5.5 miles, 44:37
5.5 miles, 44:37
Saturday, November 8, 2008
This is the post I've put off writing. After 10 days of denial, I finally admitted that I'm injured. That hard long run at the end of the 70-mile week? It was a mistake. My Achilles hurt for the next week, but I just cut back my mileage a bit and gobbled Advil. The thinking is similar to Kubler-Ross's stages of grieving: denial, anger, bargaining, depression, acceptance. Finally on Tuesday, I reached acceptance: I'm hurt. I feel discomfort when I walk. I run compensating for it, and slowly at that. This is difficult. I've worked pretty hard the last several months to run a great marathon. Now, two weeks out, I'm faced with the prospect of losing that chance. Still, I'm hopeful. I'm using rest, anti-inflamatories, ice and stretching. I'm using The Stick. I haven't run for three straight days, the longest layoff since I ran the Flying Pig Marathon in the spring. I'll try my best to get the Achilles in as good of shape as possible and see what happens. Oddly enough, while this is trying, I don't feel overwhelmingly disappointed. As much as possible, I try to keep things in perspective. Life, just like running, is full of ups and downs. In the big picture, the marathon is just a day, a race that in effect celebrates and validates a whole lot of effort over many months, even years. Yes, I'd like to run 2:58 or 2:55 on Nov. 23, but if I don't, that's OK. It wouldn't take away what I learned through months of training. I'll try my best and see what happens. If this is meant to be, it will happen.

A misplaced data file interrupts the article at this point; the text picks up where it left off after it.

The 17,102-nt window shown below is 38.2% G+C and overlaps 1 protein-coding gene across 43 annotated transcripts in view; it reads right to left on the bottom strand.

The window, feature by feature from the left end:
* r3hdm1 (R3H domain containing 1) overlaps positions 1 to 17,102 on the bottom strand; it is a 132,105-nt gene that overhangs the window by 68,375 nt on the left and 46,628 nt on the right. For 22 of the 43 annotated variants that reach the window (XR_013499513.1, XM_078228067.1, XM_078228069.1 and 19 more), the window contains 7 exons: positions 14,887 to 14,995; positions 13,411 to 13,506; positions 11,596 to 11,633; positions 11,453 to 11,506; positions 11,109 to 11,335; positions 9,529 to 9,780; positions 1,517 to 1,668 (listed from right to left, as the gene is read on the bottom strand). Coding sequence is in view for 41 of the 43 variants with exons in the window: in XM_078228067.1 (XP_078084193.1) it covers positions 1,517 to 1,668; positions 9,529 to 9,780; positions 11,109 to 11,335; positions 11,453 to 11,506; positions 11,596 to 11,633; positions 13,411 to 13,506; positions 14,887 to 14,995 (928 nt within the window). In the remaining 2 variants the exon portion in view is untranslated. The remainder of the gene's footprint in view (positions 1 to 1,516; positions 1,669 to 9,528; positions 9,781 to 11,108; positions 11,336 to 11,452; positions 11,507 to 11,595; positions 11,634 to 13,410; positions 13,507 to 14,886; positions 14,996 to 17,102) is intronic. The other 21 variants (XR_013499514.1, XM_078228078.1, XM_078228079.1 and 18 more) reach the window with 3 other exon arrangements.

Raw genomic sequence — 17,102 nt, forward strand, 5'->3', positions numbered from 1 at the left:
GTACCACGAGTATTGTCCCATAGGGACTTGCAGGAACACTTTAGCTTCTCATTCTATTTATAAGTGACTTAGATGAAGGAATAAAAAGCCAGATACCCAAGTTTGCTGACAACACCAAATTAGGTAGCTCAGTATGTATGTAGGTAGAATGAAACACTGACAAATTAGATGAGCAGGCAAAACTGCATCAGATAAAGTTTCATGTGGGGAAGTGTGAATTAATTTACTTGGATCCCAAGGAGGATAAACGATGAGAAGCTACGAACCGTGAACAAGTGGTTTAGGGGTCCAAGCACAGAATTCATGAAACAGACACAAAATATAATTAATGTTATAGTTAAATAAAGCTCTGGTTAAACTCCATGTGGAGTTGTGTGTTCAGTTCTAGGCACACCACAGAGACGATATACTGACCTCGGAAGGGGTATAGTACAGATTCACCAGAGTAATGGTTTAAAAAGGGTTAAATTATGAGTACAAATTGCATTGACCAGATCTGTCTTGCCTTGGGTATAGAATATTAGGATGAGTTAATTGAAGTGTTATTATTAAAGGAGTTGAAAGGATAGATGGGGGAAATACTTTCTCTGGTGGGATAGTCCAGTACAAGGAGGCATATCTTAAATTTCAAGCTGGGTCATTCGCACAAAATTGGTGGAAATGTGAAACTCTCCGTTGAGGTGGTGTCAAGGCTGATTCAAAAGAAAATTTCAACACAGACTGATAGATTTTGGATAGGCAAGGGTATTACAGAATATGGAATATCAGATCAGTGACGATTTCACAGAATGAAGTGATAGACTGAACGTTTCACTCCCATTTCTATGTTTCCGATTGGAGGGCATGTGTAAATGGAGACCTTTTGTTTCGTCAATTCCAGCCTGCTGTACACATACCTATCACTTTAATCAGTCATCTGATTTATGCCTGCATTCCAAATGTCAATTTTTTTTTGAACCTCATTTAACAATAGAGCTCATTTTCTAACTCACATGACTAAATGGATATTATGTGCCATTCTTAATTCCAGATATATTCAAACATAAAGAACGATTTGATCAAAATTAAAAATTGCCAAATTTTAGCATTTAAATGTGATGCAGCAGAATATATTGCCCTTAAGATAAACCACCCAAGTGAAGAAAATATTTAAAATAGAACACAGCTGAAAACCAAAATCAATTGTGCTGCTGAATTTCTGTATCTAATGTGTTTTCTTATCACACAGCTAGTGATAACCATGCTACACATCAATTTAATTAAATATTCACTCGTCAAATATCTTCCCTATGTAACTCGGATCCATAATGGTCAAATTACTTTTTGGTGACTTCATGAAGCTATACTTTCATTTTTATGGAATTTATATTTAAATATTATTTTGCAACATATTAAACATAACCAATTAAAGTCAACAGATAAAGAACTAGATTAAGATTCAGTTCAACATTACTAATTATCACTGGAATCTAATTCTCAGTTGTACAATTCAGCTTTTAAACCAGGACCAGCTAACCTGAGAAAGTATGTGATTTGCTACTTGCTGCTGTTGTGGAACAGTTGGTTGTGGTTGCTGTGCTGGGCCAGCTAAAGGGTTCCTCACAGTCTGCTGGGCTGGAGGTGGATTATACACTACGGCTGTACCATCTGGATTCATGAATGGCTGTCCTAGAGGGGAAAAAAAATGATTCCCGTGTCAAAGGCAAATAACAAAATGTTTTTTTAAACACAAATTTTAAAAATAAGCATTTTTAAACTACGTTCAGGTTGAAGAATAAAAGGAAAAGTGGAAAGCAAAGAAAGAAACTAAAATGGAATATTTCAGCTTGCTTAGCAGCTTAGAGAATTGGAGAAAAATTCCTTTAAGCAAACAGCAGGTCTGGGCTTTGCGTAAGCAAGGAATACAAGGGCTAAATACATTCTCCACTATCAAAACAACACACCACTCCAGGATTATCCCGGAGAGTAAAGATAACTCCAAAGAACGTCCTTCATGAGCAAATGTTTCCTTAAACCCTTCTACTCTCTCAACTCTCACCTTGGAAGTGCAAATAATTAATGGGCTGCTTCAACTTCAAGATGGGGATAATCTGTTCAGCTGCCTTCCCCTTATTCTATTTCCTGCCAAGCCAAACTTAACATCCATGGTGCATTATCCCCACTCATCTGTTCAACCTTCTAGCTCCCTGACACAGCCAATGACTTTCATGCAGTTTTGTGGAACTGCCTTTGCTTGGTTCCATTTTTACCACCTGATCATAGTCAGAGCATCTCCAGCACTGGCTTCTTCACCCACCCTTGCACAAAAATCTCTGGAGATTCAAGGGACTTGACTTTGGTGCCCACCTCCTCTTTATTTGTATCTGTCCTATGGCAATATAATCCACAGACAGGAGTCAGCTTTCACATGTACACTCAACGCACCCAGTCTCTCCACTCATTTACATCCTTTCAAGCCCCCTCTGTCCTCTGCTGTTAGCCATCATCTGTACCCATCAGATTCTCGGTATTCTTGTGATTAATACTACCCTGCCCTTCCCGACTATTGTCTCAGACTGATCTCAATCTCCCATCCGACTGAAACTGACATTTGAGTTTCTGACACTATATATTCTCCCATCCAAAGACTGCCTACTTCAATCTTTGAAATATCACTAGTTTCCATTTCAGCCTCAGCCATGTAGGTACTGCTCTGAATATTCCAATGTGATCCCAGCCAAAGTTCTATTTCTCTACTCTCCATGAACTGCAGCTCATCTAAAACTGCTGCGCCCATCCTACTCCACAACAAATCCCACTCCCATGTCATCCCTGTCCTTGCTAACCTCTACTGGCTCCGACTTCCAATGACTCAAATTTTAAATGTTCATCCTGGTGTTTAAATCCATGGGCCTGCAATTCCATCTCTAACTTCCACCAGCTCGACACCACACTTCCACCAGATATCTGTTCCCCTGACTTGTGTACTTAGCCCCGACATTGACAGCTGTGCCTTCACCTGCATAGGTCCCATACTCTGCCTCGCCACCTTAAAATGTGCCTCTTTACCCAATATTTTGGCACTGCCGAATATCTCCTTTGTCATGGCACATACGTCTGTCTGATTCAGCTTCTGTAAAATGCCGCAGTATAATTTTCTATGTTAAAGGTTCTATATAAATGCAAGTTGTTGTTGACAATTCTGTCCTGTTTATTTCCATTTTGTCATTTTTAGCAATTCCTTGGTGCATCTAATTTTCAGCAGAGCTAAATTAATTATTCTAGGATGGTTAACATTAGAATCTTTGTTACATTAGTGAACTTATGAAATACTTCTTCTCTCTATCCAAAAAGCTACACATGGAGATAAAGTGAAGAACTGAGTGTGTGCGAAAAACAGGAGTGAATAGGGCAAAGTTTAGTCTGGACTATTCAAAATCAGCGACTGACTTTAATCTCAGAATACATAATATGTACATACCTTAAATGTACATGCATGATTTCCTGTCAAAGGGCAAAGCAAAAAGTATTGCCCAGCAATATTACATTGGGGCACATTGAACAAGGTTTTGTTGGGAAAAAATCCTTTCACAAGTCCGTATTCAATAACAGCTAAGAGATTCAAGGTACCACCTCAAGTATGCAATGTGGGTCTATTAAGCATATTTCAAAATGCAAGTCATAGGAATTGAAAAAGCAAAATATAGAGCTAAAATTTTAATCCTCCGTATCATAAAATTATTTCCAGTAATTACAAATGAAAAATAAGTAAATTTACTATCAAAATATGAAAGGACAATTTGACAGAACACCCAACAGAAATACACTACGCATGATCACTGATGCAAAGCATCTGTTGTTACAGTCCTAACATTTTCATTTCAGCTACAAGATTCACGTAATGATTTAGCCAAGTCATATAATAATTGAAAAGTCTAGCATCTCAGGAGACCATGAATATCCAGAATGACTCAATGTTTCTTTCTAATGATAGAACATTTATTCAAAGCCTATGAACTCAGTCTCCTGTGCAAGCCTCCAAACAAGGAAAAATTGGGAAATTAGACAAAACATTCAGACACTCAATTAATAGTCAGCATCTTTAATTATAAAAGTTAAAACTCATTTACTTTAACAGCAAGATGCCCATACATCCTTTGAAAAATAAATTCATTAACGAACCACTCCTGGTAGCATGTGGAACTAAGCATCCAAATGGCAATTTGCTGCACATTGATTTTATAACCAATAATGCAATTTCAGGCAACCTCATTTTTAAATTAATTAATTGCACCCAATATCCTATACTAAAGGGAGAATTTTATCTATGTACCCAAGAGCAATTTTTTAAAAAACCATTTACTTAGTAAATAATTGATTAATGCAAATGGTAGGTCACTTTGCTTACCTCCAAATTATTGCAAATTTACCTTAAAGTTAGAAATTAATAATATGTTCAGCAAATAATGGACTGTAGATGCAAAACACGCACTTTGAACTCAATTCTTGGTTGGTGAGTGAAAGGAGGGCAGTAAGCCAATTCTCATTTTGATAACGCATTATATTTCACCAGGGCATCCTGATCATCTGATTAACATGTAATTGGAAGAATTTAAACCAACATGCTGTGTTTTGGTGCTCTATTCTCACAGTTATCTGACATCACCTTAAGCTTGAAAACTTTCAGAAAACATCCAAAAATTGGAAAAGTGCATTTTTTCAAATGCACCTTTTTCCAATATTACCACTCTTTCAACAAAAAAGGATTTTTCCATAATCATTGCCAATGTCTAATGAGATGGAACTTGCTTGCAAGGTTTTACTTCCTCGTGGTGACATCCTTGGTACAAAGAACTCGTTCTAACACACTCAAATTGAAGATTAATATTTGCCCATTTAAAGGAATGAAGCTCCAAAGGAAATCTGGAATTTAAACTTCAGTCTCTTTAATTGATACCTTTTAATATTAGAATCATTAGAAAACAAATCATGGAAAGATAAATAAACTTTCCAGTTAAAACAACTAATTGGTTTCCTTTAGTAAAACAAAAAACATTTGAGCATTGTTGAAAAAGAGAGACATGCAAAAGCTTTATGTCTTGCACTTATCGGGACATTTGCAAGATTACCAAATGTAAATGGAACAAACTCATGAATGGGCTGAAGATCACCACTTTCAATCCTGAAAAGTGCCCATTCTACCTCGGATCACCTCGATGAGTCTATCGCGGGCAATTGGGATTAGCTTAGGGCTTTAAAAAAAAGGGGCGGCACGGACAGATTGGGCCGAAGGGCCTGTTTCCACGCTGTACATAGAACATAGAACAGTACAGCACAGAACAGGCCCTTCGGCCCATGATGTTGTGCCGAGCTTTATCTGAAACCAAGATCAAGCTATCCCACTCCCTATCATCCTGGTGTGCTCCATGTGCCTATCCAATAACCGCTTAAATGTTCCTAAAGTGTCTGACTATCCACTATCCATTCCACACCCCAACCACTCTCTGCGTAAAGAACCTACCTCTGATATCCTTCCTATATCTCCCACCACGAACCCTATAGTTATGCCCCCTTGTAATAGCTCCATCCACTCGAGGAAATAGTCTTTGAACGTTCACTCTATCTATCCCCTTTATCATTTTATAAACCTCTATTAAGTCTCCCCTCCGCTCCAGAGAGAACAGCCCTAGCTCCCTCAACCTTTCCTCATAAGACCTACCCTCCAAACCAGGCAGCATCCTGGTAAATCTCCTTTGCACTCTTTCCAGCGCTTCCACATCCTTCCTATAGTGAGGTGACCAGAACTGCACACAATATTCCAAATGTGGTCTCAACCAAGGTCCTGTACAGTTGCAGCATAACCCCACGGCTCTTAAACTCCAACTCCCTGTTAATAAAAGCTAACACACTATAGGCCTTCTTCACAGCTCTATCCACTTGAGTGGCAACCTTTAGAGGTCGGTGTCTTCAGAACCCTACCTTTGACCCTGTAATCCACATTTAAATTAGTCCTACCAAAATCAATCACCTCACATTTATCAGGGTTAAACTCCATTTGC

Sunday, November 2, 2008